32. 32. KNAPSACK PROBLEM <ul><li>maximize  i s i X i </li></ul><ul><li>subject to </li></ul><ul><li>  i p i < P </li></ul>
  33. 33. SOLVING THE KNAPSACK PROBLEM <ul><li>GREEDY HEURISTIC </li></ul><ul><li>Example 5.1, p. 136 </li></ul><ul><li>OPTIMIZATION </li></ul><ul><li>Example 5.2, p. 138 </li></ul>
  34. 34. SYSTEM SETUP <ul><li>ASSIGNMENT OF OPERATIONS AND ACCOMPANYING TOOLING TO MACHINES </li></ul><ul><li>PART SELECTION PROBLEM : BATCH FORMATION </li></ul><ul><li>LOADING PROBLEM : SEQUENCING AND ROUTING OF PARTS </li></ul>
  35. 35. PART SELECTION <ul><li>GOAL: PLACE REQUIRED PARTS INTO COMPATIBLE BATCHES SUCH THAT </li></ul><ul><li>EACH BATCH USES ALL MACHINES </li></ul><ul><li>REQUIRE A LIMITED NUMBER OF TOOLS ON EACH MACHINE </li></ul><ul><li>HAVE SIMILAR DUE DATES FOR PARTS IN THE BACTH </li></ul>
  36. 36. PART SELECTION <ul><li>GREEDY HEURISTIC: FORM BATCHES BY ARRANGING PART ORDERS BY DUE DATES </li></ul><ul><li>PART ORDERS ARE SEQUENTIALLY ADDED TO CURRENT BATCH WITHOUT VIOLATING CONSTRAINTS </li></ul><ul><li>BATCH IS THEN READY FOR LOADING </li></ul><ul><li>Example 5.3, p. 140 </li></ul>
  37. 37. Part Selection as a Mixed-Integer Program <ul><li>Time phased set of part orders Dit for part i in time t </li></ul><ul><li>Time available in machine j , Pj </li></ul><ul><li>Time required by product i in machine j pij </li></ul><ul><li>Number of parts of type i made in time t xit </li></ul><ul><li>Number of tool slots in machine j , Kj </li></ul>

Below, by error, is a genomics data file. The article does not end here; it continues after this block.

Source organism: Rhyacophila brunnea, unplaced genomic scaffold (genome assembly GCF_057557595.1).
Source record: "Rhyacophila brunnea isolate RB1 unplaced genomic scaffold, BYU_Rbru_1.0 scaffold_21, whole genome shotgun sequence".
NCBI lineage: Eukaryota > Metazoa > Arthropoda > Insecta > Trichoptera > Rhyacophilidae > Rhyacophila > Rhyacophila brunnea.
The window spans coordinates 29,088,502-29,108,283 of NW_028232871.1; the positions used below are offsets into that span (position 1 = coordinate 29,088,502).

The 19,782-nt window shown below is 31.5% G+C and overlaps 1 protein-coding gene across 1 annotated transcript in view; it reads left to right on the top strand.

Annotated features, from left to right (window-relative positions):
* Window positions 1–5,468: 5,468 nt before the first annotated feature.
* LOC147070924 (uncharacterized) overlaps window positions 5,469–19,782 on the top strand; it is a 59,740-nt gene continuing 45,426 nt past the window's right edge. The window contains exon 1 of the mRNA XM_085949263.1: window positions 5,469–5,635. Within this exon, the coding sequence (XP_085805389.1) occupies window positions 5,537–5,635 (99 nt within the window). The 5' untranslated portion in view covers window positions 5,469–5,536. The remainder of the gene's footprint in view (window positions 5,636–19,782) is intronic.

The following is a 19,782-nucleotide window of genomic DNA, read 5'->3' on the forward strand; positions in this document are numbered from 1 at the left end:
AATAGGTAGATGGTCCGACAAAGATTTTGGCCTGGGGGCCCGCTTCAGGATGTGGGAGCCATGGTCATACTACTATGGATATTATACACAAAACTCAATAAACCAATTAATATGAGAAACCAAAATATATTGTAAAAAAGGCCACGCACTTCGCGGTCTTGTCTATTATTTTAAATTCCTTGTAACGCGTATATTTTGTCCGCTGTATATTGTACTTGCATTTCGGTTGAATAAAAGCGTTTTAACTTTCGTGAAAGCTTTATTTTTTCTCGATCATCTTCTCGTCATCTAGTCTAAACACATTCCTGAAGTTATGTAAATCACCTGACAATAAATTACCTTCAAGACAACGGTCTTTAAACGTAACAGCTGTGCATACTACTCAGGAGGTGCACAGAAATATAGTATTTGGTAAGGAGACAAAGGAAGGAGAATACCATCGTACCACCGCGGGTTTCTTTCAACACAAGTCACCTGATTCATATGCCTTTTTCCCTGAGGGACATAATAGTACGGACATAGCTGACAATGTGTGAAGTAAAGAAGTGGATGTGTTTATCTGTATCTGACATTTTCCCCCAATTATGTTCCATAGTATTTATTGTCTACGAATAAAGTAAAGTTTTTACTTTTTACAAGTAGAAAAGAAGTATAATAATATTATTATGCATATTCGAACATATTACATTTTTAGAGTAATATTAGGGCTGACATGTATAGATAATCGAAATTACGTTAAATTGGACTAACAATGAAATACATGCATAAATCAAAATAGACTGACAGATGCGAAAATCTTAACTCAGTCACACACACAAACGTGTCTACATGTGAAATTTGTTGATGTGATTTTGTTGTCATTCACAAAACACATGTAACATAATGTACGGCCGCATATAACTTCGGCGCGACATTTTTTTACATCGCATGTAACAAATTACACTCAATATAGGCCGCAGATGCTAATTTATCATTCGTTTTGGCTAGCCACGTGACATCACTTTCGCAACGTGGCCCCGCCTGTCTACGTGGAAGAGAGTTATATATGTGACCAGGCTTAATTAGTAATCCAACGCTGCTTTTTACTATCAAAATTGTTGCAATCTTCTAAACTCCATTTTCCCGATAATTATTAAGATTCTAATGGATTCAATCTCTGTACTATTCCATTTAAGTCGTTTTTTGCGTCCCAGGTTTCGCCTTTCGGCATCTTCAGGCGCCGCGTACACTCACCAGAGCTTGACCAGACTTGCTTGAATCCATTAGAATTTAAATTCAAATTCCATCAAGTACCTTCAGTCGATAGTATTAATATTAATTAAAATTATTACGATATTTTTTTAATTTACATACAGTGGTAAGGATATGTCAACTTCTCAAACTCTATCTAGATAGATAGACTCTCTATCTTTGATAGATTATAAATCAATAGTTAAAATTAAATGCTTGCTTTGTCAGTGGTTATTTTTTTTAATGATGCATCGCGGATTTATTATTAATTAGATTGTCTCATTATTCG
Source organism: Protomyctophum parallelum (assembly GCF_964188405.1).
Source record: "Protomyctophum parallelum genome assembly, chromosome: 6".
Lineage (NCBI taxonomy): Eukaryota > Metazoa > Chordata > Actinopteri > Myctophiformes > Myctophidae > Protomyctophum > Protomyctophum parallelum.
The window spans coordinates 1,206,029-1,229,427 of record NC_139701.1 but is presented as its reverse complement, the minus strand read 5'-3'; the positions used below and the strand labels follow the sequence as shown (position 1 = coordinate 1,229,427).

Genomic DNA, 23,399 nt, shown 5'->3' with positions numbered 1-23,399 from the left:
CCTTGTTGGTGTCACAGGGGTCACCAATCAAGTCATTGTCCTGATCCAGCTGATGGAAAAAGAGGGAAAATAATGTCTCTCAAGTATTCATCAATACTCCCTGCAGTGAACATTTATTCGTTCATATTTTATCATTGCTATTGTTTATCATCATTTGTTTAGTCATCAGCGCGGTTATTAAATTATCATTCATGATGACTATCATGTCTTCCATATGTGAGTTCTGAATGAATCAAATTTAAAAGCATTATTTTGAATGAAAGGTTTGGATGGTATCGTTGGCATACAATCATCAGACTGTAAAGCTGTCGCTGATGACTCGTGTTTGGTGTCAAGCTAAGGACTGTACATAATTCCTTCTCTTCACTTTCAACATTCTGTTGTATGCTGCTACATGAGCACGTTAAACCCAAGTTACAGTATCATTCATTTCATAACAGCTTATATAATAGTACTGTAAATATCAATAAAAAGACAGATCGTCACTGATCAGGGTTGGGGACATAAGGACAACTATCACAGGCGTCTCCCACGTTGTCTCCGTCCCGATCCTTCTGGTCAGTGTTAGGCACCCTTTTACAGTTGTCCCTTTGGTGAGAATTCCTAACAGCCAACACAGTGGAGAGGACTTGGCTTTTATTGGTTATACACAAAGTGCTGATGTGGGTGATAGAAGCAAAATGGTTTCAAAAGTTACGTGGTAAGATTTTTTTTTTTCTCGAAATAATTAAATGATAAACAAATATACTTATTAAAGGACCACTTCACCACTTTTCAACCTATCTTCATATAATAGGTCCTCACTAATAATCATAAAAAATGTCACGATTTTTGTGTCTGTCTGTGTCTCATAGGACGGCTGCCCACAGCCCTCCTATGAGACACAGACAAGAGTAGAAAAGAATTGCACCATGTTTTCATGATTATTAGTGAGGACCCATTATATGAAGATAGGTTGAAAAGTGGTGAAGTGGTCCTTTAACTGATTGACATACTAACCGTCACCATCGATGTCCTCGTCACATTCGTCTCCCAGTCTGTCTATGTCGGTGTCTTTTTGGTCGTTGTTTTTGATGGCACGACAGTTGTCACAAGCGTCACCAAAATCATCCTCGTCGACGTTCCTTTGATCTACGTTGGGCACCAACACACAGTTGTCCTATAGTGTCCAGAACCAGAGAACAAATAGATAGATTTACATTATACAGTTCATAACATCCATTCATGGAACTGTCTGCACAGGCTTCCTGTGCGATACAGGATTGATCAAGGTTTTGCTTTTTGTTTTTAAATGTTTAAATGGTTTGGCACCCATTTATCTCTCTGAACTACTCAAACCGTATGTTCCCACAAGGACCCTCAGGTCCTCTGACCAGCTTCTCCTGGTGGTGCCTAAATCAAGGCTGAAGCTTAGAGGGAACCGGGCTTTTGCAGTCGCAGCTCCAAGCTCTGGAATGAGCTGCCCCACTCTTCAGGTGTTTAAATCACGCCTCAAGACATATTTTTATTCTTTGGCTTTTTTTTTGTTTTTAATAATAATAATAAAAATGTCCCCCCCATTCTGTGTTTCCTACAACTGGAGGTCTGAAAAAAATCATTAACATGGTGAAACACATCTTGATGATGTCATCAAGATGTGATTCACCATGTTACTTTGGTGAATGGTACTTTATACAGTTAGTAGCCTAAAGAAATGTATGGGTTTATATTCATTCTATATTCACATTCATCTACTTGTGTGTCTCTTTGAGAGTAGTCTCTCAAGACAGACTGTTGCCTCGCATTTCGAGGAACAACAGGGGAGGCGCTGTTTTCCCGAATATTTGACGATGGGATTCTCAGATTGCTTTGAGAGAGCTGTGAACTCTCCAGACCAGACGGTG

38. 38. Part Selection as a Mixed-Integer Program <ul><li>Number of tool slots required by tool l in machine j , klj </li></ul><ul><li>Set of tools l required on machine j to produce part i , l j(i) </li></ul><ul><li>Holding cost per period for part i hi </li></ul><ul><li>Formulation: p. 142 </li></ul>
  39. 39. Part Selection as a Mixed-Integer Program <ul><li>Goal: Minimize inventory cost while meeting due dates </li></ul><ul><li>Example 5.4 , p. 142 </li></ul>
  40. 40. Incremental Part Selection <ul><li>Several part types in process at any time </li></ul><ul><li>System operates almost continuously </li></ul><ul><li>Goal: Minimize makespan to complete all available part orders </li></ul><ul><li>Procedure: Minimize idle time by balancing work loads subject to part demand and tool magazine capacity </li></ul><ul><li>Formulation: p. 144 </li></ul>
  41. 41. LOADING PROBLEM <ul><li>BATCH TO BE PROCESSED IS KNOWN </li></ul><ul><li>OBJECTIVES REQUIRED </li></ul><ul><li>LOADING SOLUTION MUST BE ROBUST AND FLEXIBLE </li></ul><ul><li>SOLUTION METHODOLOGIES </li></ul><ul><ul><li>MATHEMATICAL PROGRAMMING (p.145) </li></ul></ul><ul><ul><li>HEURISTIC APPROACHES (p. 148) </li></ul></ul>
  42. 42. LOADING PROBLEM: HEURISTIC APPROACH <ul><li>PHASE I : ASSIGN OPERATIONS TO MACHINE TYPES </li></ul><ul><li>PHASE II: </li></ul><ul><ul><li>OPERATIONS COMBINED INTO CLUSTERS TO REDUCE TRANSFERS </li></ul></ul><ul><ul><li>MACHINE GROUPS FORMED </li></ul></ul><ul><ul><li>OPERATIONS AND TOOLS ASSIGNED TO GROUPS </li></ul></ul>
  43. 43. SCHEDULING AND CONTROL <ul><li>BASIC PROBLEM AREAS </li></ul><ul><ul><li>SEQUENCING AND TIMING OF PART RELEASES TO THE SYSTEM </li></ul></ul><ul><ul><li>SETTING OF INTERNAL PRIORITIES IN THE SYSTEM </li></ul></ul><ul><ul><li>ABILITY OF SYSTEM TO TAKE CORRECTIVE ACTION WHEN COMPONENTS FAIL </li></ul></ul>
  44. 44. Flexible Assembly Systems <ul><li>For the combination of raw materials and components into products with functional characteristics. </li></ul><ul><li>Automated vs manned systems </li></ul><ul><li>Example: Vibratory bowl feeders and vision systems </li></ul><ul><li>Role of Design for Assembly </li></ul>